"It's just a big illusion," said Bob Phillips, managing partner at Spectrum Management Group in Indianapolis. The economy, he said, is still a "no man's land" plagued by high unemployment and slow growth.
The signs were obvious Friday: The Labor Department reported that the unemployment rate rose in 26 states last month. The World Trade Organization cut its estimates for growth in global trade for this year and next.
In Europe, Spain was reportedly close to asking for a bailout from Europe. The finance minister of Germany, which has paid for much of the previous bailouts, shot back that Spain doesn't need it.
It's all a reminder that there's only so much the Fed can do. It can't fix the fiscal cliff facing the U.S. government, the higher taxes and government spending cuts that take effect next year unless Congress acts. Others worry that the Fed has used up all the tricks that have previously fueled the stock market.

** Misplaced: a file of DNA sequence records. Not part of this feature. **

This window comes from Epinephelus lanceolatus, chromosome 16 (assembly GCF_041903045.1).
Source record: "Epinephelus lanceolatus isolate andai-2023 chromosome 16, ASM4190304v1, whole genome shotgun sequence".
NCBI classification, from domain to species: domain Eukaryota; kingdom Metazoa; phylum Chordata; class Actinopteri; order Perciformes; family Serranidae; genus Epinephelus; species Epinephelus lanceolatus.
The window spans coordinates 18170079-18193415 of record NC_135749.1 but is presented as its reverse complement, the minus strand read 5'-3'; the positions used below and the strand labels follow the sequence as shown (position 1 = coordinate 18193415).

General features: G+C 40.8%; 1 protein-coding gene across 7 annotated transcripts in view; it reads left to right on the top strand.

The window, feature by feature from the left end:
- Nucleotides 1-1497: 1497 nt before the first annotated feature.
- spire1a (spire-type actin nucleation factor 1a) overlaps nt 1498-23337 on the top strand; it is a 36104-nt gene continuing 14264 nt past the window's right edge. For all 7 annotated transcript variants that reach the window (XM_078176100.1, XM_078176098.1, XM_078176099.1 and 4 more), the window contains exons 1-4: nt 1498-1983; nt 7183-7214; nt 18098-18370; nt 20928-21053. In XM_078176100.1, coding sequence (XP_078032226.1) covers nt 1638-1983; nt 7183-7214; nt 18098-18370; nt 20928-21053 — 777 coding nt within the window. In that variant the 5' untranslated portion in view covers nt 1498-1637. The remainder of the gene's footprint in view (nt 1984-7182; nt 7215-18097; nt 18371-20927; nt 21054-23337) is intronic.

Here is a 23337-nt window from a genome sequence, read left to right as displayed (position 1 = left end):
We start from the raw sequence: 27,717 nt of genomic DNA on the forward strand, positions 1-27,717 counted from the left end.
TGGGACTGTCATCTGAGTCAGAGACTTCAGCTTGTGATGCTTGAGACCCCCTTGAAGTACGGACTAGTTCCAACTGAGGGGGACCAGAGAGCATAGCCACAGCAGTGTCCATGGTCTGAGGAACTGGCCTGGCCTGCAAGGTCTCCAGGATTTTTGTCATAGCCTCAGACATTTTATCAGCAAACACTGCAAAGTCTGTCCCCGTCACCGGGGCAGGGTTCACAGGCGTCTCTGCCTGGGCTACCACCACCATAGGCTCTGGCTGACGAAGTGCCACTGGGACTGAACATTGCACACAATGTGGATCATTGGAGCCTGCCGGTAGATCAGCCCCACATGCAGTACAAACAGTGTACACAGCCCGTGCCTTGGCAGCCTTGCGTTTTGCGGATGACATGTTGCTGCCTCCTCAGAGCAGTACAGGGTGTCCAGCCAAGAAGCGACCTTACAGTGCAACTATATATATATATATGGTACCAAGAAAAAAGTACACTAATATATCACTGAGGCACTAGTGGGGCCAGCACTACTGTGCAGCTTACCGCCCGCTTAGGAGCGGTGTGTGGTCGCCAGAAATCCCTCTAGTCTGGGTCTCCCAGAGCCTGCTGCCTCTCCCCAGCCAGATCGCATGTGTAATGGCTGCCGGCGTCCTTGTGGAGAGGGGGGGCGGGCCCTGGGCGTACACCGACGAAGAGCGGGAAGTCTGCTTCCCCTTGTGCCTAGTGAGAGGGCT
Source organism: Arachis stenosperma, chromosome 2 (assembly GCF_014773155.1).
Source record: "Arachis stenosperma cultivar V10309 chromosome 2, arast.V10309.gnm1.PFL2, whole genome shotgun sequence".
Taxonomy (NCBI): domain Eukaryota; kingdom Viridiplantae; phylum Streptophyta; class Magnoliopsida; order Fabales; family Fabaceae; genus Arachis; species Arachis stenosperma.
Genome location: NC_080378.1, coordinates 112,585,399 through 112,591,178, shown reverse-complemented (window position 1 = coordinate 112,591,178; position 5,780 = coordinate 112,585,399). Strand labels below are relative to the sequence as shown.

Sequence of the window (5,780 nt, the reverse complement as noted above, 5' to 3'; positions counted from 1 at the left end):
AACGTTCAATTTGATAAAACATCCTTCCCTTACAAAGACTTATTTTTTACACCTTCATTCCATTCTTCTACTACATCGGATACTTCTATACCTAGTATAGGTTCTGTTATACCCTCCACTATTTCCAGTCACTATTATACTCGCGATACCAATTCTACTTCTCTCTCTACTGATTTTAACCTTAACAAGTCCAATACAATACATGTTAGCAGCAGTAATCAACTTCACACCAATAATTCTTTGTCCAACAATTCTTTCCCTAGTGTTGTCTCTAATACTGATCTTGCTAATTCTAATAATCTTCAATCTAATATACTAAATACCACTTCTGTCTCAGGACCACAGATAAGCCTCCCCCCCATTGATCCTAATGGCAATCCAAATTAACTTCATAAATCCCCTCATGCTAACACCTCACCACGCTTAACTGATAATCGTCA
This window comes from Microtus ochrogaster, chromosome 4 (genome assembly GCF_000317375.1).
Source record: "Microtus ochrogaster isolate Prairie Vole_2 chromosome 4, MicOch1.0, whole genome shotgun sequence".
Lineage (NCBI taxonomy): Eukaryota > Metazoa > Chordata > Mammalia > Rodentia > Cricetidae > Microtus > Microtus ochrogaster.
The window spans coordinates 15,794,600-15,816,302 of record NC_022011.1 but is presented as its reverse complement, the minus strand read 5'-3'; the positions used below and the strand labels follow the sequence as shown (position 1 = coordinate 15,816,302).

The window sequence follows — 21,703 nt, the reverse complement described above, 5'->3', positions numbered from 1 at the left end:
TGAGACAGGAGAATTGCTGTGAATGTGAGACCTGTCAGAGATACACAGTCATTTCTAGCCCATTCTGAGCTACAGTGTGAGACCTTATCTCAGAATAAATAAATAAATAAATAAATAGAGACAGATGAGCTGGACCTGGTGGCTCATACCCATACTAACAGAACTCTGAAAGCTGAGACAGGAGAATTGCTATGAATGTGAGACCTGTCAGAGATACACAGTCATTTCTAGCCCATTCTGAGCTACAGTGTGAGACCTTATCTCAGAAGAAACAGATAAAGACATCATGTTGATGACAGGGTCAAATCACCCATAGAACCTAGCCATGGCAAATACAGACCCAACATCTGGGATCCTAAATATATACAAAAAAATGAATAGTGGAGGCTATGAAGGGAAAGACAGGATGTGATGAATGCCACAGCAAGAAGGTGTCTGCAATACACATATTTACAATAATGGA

Phillips said he's worried about "a nasty correction at the first hint of any less-than-stellar news."
Timothy Leach, chief investment officer for U.S. Bank wealth management in San Francisco, said central banks are buying time more than fixing underlying problems.
"But at least they're taking some of the pressure off," Leach added, "allowing policymakers some additional time to try to achieve those real solutions."
Other big moves on the market: